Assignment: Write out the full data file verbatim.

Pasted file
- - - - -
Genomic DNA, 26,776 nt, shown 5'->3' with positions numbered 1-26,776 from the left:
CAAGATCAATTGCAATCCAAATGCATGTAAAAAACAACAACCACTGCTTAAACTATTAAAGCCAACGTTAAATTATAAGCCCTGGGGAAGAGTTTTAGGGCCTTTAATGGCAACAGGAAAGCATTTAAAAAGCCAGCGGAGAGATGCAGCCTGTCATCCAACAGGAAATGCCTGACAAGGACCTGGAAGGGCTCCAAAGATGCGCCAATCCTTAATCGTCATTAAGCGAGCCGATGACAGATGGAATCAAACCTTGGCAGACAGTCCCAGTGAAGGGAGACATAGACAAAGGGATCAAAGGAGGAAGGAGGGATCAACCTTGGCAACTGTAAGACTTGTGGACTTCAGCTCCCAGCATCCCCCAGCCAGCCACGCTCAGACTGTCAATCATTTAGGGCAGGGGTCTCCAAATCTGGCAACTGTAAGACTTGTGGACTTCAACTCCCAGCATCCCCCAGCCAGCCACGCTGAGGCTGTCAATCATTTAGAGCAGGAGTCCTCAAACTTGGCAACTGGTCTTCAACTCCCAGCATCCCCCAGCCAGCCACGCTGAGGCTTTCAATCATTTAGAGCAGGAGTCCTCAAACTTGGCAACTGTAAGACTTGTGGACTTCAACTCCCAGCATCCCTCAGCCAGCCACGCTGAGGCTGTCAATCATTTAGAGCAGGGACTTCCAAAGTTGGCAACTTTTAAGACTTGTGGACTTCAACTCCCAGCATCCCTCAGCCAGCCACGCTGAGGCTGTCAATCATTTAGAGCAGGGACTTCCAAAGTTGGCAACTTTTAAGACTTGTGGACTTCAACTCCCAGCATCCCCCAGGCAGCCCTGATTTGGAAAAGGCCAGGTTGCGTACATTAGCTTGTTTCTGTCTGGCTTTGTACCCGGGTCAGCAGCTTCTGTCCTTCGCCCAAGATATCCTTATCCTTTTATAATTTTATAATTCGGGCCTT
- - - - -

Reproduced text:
Genomic DNA, 26,776 nt, shown 5'->3' with positions numbered 1-26,776 from the left:
CAAGATCAATTGCAATCCAAATGCATGTAAAAAACAACAACCACTGCTTAAACTATTAAAGCCAACGTTAAATTATAAGCCCTGGGGAAGAGTTTTAGGGCCTTTAATGGCAACAGGAAAGCATTTAAAAAGCCAGCGGAGAGATGCAGCCTGTCATCCAACAGGAAATGCCTGACAAGGACCTGGAAGGGCTCCAAAGATGCGCCAATCCTTAATCGTCATTAAGCGAGCCGATGACAGATGGAATCAAACCTTGGCAGACAGTCCCAGTGAAGGGAGACATAGACAAAGGGATCAAAGGAGGAAGGAGGGATCAACCTTGGCAACTGTAAGACTTGTGGACTTCAGCTCCCAGCATCCCCCAGCCAGCCACGCTCAGACTGTCAATCATTTAGGGCAGGGGTCTCCAAATCTGGCAACTGTAAGACTTGTGGACTTCAACTCCCAGCATCCCCCAGCCAGCCACGCTGAGGCTGTCAATCATTTAGAGCAGGAGTCCTCAAACTTGGCAACTGGTCTTCAACTCCCAGCATCCCCCAGCCAGCCACGCTGAGGCTTTCAATCATTTAGAGCAGGAGTCCTCAAACTTGGCAACTGTAAGACTTGTGGACTTCAACTCCCAGCATCCCTCAGCCAGCCACGCTGAGGCTGTCAATCATTTAGAGCAGGGACTTCCAAAGTTGGCAACTTTTAAGACTTGTGGACTTCAACTCCCAGCATCCCTCAGCCAGCCACGCTGAGGCTGTCAATCATTTAGAGCAGGGACTTCCAAAGTTGGCAACTTTTAAGACTTGTGGACTTCAACTCCCAGCATCCCCCAGGCAGCCCTGATTTGGAAAAGGCCAGGTTGCGTACATTAGCTTGTTTCTGTCTGGCTTTGTACCCGGGTCAGCAGCTTCTGTCCTTCGCCCAAGATATCCTTATCCTTTTATAATTTTATAATTCGGGCCTT